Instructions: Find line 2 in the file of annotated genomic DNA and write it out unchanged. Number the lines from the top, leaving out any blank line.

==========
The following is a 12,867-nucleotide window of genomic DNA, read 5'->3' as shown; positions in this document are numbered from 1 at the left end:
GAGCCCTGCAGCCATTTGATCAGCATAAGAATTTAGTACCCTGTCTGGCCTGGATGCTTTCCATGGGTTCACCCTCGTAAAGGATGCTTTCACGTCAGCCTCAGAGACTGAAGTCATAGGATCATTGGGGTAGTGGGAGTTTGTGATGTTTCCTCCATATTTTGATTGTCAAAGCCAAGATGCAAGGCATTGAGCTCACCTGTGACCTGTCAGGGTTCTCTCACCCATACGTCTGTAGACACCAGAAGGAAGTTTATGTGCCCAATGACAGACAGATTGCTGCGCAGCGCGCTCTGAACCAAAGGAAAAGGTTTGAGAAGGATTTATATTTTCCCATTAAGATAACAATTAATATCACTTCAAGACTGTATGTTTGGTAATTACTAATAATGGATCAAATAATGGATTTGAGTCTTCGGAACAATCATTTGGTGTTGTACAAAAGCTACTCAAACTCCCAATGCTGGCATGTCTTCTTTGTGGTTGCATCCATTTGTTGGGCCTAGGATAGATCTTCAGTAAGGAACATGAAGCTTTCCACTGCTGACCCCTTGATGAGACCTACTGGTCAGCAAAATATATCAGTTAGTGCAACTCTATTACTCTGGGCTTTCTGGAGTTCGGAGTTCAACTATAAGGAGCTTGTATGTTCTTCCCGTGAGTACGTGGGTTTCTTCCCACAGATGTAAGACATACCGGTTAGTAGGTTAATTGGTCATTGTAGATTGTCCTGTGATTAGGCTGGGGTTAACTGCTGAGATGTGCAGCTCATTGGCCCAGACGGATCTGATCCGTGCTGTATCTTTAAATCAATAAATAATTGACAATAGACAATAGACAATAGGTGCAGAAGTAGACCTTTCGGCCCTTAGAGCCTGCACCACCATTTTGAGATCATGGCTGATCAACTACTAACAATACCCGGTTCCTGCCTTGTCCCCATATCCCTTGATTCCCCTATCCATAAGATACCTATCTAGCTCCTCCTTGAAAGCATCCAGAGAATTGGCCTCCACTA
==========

GAGCCCTGCAGCCATTTGATCAGCATAAGAATTTAGTACCCTGTCTGGCCTGGATGCTTTCCATGGGTTCACCCTCGTAAAGGATGCTTTCACGTCAGCCTCAGAGACTGAAGTCATAGGATCATTGGGGTAGTGGGAGTTTGTGATGTTTCCTCCATATTTTGATTGTCAAAGCCAAGATGCAAGGCATTGAGCTCACCTGTGACCTGTCAGGGTTCTCTCACCCATACGTCTGTAGACACCAGAAGGAAGTTTATGTGCCCAATGACAGACAGATTGCTGCGCAGCGCGCTCTGAACCAAAGGAAAAGGTTTGAGAAGGATTTATATTTTCCCATTAAGATAACAATTAATATCACTTCAAGACTGTATGTTTGGTAATTACTAATAATGGATCAAATAATGGATTTGAGTCTTCGGAACAATCATTTGGTGTTGTACAAAAGCTACTCAAACTCCCAATGCTGGCATGTCTTCTTTGTGGTTGCATCCATTTGTTGGGCCTAGGATAGATCTTCAGTAAGGAACATGAAGCTTTCCACTGCTGACCCCTTGATGAGACCTACTGGTCAGCAAAATATATCAGTTAGTGCAACTCTATTACTCTGGGCTTTCTGGAGTTCGGAGTTCAACTATAAGGAGCTTGTATGTTCTTCCCGTGAGTACGTGGGTTTCTTCCCACAGATGTAAGACATACCGGTTAGTAGGTTAATTGGTCATTGTAGATTGTCCTGTGATTAGGCTGGGGTTAACTGCTGAGATGTGCAGCTCATTGGCCCAGACGGATCTGATCCGTGCTGTATCTTTAAATCAATAAATAATTGACAATAGACAATAGACAATAGGTGCAGAAGTAGACCTTTCGGCCCTTAGAGCCTGCACCACCATTTTGAGATCATGGCTGATCAACTACTAACAATACCCGGTTCCTGCCTTGTCCCCATATCCCTTGATTCCCCTATCCATAAGATACCTATCTAGCTCCTCCTTGAAAGCATCCAGAGAATTGGCCTCCACTA